February 1, 2024 update: The AMA issued an unexpected and unusual notice that the application for the RPM code redesign had been withdrawn and would not be covered in its 2024 CPT Editorial Panel meeting. No rationale was offered, so we are working to uncover more information. Stay tuned!
The American Medical Association (AMA) has announced the agenda for its first quarter 2024 CPT Editorial Panel meeting in February, and it includes a surprising proposed full redesign of all remote patient monitoring (RPM) CPT codes.
Key takeaways include the following:
- Deleting most RPM and RTM codes. AMA is considering deleting most CPT codes currently associated with remote patient monitoring and remote therapeutic monitoring (RTM): CPT 99453, 99454, 99457, 99458, 98976, 98977, and 98978.
- Creating a combination CPT codeset for RPM/RTM management time. AMA is considering consolidating RPM and RTM services into one family of remote monitoring codes — in other words, a single CPT codeset.
- Combining measurement codes for RPM and RTM, including versions for fewer than 16 measurement days. AMA is considering simplifying the codes describing the supply of equipment by no longer using codes to describe specific medical devices for specific body systems. Rather, there would be two codes: one for 48 hours to 15 days of remote monitoring and one for 16 to 30 days of remote monitoring. If established, this would create a new code that would enable providers to code for fewer than 16 measurement days, assuming Medicare adopts the new code. AMA notes, "The 16-day requirement is a barrier, limiting access to care for patients that would benefit from shorter durations of RPM or RTM monitoring."
- Likelihood of implementation. While Medicare is not required to update its coding rules as per AMA's CPT code revisions and additions, the federal agency often does so when the association implements changes. Private payers and health plans technically have the option of not updating to new codesets, but rarely do they deviate from AMA's rules. Even if the AMA makes the changes, it is very unlikely that any coverage changes would go into effect until at least 2025.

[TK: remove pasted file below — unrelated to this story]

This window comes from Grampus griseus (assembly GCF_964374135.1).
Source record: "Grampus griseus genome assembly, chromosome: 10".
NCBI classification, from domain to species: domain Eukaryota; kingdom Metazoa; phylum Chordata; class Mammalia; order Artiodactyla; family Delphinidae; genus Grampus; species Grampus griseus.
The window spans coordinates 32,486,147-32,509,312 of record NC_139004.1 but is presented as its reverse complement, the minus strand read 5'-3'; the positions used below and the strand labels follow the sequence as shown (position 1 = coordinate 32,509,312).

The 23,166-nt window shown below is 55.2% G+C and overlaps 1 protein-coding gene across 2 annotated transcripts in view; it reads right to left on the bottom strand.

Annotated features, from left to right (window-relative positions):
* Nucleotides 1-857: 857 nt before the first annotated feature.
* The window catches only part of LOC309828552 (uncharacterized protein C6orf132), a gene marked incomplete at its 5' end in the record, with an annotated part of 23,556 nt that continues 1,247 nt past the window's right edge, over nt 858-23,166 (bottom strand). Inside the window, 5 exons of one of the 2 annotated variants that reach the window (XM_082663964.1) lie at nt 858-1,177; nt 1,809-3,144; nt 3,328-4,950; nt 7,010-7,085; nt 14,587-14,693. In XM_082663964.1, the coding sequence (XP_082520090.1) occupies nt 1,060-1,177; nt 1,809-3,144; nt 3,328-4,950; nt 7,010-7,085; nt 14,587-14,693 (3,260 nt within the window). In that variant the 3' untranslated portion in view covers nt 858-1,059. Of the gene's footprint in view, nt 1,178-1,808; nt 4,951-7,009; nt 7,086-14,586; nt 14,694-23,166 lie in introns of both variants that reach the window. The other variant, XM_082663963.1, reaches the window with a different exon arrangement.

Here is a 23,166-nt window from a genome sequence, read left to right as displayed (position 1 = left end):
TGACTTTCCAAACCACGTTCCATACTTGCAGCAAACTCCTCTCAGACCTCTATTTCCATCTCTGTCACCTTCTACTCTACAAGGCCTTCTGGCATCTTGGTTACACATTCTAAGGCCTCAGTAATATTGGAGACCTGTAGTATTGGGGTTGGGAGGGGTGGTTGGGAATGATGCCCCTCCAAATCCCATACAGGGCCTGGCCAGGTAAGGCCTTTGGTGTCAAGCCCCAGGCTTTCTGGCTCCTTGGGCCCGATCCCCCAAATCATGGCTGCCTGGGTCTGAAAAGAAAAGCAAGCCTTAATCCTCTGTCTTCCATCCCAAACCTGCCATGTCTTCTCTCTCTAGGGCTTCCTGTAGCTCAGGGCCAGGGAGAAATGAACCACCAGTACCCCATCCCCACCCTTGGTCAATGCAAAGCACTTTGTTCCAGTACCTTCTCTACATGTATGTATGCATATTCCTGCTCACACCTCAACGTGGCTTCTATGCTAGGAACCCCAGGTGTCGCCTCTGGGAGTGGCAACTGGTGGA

What This Means
If AMA implements the changes under consideration, and Medicare follows suit, providers of remote patient monitoring and remote therapeutic monitoring will need to revise how they are coding and billing for RPM and RTM to ensure compliance with the new codesets and rules. The same is true for any private payers and health plans that modify their coding rules to align with AMA's changes. Providers that use remote care management technology to support coding and billing will want to ensure the vendor is keeping current with the evolving rules and making any necessary changes to the software to maintain compliant coding.
In addition, remote patient monitoring and remote therapeutic monitoring providers will want to begin coding and billing for patients who report RPM or RTM services for periods of fewer than 16 days but no less than two days (i.e., 48 hours to 15 days). This new coding and billing opportunity may further enhance the financial value and performance of a remote care management program.
Joining the Conversation
If you are interested in attending the meeting and/or sharing your thoughts with AMA on their RPM and RTM considerations, here's what you need to do:
- To register for the meeting, go here, then click "Register now."
- To submit comments, you must be identified as an "interested party." To apply to participate as an interested party, submit your request through the "Interested Party Portal" by Jan. 11, 2024. The deadline to submit written comments is noon CST on Jan. 18, 2024. Interested parties may have an opportunity to comment live during the meeting.
Prevounce will have representatives attending the CPT Editorial Panel meeting and will share any news that comes out of the meeting on social media.
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